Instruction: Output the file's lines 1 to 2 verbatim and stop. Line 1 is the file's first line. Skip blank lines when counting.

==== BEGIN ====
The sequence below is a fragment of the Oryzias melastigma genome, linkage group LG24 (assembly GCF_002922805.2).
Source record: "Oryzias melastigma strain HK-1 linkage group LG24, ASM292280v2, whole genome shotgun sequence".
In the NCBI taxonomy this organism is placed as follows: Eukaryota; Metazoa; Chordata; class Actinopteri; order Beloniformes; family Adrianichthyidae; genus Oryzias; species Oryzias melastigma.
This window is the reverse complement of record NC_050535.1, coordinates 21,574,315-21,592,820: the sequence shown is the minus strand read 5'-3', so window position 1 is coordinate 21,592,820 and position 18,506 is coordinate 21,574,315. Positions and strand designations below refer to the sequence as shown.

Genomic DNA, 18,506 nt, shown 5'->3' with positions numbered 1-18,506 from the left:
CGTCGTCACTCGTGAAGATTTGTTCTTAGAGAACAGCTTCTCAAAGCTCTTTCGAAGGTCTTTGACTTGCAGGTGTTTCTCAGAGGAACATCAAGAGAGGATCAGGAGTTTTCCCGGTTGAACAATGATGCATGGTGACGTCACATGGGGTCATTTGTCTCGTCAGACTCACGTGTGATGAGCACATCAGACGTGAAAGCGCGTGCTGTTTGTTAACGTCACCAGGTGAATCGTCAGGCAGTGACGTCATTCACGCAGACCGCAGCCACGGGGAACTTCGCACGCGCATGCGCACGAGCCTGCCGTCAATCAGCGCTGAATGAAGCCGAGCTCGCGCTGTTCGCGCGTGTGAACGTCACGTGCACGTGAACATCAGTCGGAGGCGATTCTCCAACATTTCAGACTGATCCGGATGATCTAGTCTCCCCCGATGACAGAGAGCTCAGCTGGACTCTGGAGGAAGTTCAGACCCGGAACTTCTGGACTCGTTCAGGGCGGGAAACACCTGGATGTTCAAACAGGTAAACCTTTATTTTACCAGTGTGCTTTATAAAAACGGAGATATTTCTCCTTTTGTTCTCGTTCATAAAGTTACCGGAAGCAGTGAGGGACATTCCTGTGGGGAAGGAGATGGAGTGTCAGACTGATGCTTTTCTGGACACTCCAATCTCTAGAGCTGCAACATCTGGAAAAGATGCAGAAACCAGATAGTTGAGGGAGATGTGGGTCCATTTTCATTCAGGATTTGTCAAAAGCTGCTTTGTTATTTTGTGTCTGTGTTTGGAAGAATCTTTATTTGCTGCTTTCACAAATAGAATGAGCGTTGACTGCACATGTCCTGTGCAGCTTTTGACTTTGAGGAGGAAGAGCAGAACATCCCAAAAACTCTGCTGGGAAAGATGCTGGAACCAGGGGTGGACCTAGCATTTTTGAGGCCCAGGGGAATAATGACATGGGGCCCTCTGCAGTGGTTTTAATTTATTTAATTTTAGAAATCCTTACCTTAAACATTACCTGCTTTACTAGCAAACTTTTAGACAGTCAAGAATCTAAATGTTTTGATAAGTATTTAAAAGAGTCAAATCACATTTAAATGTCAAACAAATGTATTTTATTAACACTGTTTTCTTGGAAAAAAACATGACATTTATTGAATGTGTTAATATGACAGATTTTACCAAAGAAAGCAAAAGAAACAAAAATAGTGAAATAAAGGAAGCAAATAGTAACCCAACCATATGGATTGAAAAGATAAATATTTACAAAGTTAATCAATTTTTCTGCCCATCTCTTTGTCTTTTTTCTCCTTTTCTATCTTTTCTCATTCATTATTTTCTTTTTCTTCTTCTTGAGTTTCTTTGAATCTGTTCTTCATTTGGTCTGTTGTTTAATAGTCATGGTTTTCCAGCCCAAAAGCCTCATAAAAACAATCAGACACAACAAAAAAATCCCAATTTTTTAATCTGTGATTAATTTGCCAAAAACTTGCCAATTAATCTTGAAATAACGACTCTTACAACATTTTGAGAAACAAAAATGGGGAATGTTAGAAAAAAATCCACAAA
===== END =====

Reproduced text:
The sequence below is a fragment of the Oryzias melastigma genome, linkage group LG24 (assembly GCF_002922805.2).
Source record: "Oryzias melastigma strain HK-1 linkage group LG24, ASM292280v2, whole genome shotgun sequence".